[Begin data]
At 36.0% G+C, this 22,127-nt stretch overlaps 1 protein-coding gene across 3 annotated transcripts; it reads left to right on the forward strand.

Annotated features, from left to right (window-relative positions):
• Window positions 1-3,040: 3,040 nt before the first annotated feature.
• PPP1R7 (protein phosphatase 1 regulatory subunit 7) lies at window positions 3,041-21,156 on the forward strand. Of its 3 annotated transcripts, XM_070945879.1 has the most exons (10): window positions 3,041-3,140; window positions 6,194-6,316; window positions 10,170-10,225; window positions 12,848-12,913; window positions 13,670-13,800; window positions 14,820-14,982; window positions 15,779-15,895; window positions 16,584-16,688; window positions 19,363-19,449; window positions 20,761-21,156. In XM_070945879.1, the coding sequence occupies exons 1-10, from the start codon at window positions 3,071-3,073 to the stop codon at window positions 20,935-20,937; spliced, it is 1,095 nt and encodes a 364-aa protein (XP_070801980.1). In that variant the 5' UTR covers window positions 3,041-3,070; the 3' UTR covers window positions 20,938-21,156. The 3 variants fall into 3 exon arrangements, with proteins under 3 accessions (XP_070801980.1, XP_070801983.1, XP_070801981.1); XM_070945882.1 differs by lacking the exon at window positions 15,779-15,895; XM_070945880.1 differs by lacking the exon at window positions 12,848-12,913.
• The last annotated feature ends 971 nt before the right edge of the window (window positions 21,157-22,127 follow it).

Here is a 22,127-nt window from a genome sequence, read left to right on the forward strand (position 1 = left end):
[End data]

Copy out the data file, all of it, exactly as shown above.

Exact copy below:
At 36.0% G+C, this 22,127-nt stretch overlaps 1 protein-coding gene across 3 annotated transcripts; it reads left to right on the forward strand.

Annotated features, from left to right (window-relative positions):
• Window positions 1-3,040: 3,040 nt before the first annotated feature.
• PPP1R7 (protein phosphatase 1 regulatory subunit 7) lies at window positions 3,041-21,156 on the forward strand. Of its 3 annotated transcripts, XM_070945879.1 has the most exons (10): window positions 3,041-3,140; window positions 6,194-6,316; window positions 10,170-10,225; window positions 12,848-12,913; window positions 13,670-13,800; window positions 14,820-14,982; window positions 15,779-15,895; window positions 16,584-16,688; window positions 19,363-19,449; window positions 20,761-21,156. In XM_070945879.1, the coding sequence occupies exons 1-10, from the start codon at window positions 3,071-3,073 to the stop codon at window positions 20,935-20,937; spliced, it is 1,095 nt and encodes a 364-aa protein (XP_070801980.1). In that variant the 5' UTR covers window positions 3,041-3,070; the 3' UTR covers window positions 20,938-21,156. The 3 variants fall into 3 exon arrangements, with proteins under 3 accessions (XP_070801980.1, XP_070801983.1, XP_070801981.1); XM_070945882.1 differs by lacking the exon at window positions 15,779-15,895; XM_070945880.1 differs by lacking the exon at window positions 12,848-12,913.
• The last annotated feature ends 971 nt before the right edge of the window (window positions 21,157-22,127 follow it).

Here is a 22,127-nt window from a genome sequence, read left to right on the forward strand (position 1 = left end):